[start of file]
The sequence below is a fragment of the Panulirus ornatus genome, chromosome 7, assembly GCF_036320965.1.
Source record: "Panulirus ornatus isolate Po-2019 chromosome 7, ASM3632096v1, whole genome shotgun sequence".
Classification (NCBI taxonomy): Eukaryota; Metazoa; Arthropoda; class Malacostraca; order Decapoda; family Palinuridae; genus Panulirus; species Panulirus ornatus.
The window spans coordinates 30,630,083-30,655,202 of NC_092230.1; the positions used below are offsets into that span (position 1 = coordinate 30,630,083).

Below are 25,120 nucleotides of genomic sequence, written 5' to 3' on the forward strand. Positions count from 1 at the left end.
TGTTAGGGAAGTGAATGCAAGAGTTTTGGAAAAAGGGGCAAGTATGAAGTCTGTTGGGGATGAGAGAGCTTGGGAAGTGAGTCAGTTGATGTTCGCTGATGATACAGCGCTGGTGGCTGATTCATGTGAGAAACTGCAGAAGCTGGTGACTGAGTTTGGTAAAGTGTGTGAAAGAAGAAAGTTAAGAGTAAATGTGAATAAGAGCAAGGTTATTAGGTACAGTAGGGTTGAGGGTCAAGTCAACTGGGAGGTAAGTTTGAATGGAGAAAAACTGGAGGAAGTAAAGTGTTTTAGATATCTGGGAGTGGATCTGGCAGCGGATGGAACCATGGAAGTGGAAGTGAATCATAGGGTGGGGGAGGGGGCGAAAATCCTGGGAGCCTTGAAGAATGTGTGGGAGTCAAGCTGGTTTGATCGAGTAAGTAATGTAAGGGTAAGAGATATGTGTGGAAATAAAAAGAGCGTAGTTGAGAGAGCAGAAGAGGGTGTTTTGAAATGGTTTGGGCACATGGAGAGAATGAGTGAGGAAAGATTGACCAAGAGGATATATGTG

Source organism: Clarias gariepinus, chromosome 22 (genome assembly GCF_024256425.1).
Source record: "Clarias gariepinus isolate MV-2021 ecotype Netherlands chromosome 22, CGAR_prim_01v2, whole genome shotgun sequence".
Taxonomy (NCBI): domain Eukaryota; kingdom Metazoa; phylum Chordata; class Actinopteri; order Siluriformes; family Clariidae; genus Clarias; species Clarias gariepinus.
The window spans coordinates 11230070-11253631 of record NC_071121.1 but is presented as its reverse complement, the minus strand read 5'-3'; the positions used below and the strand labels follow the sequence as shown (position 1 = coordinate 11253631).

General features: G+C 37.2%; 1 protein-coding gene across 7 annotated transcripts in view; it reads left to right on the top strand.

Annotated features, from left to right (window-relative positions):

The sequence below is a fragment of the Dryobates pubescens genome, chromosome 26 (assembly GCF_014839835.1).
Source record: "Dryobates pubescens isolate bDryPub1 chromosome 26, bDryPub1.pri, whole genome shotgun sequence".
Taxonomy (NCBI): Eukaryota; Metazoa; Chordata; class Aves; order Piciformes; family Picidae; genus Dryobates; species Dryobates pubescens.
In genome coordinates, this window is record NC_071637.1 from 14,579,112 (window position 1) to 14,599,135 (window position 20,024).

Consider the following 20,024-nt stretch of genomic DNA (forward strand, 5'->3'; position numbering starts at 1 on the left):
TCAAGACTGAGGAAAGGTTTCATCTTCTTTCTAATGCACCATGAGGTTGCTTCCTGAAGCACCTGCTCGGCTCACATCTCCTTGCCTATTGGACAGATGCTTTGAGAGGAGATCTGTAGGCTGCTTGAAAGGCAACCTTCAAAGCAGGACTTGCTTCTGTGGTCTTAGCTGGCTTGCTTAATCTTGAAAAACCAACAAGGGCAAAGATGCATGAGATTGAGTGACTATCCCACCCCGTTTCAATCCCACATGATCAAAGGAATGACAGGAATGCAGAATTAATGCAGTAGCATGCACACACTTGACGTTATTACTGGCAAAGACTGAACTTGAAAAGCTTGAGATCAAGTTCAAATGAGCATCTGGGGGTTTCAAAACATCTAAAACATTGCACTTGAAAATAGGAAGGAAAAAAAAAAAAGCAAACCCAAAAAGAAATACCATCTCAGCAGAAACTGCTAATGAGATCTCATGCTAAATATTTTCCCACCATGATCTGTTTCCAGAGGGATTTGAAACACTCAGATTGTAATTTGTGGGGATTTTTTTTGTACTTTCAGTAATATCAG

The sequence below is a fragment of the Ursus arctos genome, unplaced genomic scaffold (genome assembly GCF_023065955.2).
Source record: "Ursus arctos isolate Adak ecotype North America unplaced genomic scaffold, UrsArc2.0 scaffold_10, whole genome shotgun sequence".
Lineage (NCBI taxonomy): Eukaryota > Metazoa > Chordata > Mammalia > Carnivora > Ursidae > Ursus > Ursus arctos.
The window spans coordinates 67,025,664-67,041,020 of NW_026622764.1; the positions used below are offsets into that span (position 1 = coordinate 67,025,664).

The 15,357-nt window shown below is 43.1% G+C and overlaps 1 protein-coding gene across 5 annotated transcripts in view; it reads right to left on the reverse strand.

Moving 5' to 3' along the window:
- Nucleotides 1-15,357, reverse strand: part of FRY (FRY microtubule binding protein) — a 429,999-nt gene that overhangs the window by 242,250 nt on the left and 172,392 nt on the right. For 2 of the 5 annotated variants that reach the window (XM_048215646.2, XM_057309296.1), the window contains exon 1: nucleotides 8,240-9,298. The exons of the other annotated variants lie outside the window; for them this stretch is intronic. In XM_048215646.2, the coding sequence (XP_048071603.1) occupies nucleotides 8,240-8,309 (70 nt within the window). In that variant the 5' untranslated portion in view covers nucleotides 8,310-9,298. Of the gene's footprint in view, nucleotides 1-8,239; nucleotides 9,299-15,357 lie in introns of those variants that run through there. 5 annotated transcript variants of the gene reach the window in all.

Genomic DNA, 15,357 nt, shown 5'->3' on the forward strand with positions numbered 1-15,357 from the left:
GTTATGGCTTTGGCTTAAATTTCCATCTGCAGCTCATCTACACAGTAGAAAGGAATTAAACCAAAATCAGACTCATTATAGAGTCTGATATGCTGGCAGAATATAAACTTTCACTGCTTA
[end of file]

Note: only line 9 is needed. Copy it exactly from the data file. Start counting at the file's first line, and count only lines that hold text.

Taxonomy (NCBI): domain Eukaryota; kingdom Metazoa; phylum Chordata; class Actinopteri; order Siluriformes; family Clariidae; genus Clarias; species Clarias gariepinus.